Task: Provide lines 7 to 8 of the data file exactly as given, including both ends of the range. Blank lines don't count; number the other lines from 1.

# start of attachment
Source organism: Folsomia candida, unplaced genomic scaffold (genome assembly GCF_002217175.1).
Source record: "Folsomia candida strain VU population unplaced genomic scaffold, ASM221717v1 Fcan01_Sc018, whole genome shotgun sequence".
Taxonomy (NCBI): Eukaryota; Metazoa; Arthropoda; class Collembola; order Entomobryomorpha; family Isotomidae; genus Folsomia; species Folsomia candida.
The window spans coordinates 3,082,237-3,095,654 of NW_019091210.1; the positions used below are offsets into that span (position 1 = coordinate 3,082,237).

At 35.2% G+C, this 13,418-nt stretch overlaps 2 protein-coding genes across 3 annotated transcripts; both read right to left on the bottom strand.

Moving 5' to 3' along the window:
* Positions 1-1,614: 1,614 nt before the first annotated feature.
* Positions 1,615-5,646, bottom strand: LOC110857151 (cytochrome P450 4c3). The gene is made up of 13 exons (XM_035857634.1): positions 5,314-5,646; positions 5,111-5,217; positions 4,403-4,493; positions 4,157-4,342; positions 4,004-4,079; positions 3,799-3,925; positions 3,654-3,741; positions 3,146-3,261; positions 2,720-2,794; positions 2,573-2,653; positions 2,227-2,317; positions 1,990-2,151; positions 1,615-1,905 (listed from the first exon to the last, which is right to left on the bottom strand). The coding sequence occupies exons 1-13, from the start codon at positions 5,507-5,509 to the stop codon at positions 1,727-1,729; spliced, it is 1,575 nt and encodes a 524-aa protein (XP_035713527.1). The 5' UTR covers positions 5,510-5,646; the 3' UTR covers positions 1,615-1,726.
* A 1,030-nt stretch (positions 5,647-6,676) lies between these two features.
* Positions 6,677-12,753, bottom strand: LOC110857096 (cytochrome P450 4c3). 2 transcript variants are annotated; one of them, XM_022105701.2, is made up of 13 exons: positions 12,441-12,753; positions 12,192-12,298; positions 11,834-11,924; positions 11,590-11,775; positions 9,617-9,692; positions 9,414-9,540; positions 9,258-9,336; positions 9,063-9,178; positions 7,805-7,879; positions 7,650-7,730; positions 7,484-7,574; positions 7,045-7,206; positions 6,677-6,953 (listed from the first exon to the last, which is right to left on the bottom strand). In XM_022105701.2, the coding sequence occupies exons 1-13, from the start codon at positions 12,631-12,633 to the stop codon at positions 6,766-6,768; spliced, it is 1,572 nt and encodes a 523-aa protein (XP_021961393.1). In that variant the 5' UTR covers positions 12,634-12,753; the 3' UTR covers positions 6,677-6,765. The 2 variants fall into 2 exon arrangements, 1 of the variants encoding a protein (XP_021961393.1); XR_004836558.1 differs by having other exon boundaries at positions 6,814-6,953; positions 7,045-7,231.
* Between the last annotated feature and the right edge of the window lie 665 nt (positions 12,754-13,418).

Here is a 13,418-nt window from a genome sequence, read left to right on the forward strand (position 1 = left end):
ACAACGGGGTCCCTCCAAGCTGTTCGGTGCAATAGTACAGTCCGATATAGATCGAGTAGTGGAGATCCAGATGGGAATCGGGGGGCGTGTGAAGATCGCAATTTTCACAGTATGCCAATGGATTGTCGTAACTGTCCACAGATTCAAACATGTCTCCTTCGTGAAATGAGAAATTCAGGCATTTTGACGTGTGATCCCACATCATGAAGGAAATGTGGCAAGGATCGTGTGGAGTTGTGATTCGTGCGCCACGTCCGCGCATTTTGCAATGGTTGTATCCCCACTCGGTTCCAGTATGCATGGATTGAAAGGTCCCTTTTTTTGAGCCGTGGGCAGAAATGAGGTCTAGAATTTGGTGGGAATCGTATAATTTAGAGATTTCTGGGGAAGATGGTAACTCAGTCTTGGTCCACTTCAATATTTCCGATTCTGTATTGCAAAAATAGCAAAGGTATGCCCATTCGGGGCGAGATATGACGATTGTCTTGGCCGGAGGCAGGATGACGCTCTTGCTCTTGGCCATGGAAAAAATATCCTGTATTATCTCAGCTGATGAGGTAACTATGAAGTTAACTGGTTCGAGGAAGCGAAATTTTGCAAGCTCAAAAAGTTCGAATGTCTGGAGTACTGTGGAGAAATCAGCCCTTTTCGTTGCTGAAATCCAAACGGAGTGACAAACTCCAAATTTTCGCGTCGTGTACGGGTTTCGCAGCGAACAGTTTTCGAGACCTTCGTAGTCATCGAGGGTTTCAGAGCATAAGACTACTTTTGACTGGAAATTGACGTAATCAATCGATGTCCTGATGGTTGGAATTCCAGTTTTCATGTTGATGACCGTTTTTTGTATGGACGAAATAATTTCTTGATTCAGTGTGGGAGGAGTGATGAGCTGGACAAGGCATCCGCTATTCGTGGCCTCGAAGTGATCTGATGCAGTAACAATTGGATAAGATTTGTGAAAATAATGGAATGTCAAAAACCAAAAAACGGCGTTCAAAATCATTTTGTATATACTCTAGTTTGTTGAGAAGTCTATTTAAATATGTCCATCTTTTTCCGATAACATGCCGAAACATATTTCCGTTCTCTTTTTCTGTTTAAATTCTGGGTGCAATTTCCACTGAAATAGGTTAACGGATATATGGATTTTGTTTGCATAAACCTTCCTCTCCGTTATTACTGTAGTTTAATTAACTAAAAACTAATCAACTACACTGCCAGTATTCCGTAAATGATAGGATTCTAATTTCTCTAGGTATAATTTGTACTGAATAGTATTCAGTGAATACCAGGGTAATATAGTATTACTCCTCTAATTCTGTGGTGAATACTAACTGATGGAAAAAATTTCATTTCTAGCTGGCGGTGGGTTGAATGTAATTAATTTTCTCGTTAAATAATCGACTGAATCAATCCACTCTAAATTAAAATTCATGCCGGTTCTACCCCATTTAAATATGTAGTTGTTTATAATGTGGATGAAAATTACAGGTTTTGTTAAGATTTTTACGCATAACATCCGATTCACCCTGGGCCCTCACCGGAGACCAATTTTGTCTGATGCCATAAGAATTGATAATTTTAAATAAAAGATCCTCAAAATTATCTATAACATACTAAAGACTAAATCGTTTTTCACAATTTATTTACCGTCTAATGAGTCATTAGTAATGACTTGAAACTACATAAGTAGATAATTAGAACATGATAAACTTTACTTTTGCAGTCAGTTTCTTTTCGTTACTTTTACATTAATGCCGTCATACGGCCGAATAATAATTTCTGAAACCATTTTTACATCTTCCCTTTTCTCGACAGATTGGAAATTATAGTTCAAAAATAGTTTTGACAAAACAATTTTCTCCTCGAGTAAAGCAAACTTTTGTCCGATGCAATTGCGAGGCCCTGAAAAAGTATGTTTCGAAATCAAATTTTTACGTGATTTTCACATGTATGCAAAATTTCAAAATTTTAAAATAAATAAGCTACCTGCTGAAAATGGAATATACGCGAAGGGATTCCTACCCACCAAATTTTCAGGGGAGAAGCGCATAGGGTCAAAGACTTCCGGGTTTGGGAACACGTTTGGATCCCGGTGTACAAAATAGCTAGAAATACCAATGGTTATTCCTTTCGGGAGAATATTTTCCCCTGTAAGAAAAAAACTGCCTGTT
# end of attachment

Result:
* Positions 1-1,614: 1,614 nt before the first annotated feature.
* Positions 1,615-5,646, bottom strand: LOC110857151 (cytochrome P450 4c3). The gene is made up of 13 exons (XM_035857634.1): positions 5,314-5,646; positions 5,111-5,217; positions 4,403-4,493; positions 4,157-4,342; positions 4,004-4,079; positions 3,799-3,925; positions 3,654-3,741; positions 3,146-3,261; positions 2,720-2,794; positions 2,573-2,653; positions 2,227-2,317; positions 1,990-2,151; positions 1,615-1,905 (listed from the first exon to the last, which is right to left on the bottom strand). The coding sequence occupies exons 1-13, from the start codon at positions 5,507-5,509 to the stop codon at positions 1,727-1,729; spliced, it is 1,575 nt and encodes a 524-aa protein (XP_035713527.1). The 5' UTR covers positions 5,510-5,646; the 3' UTR covers positions 1,615-1,726.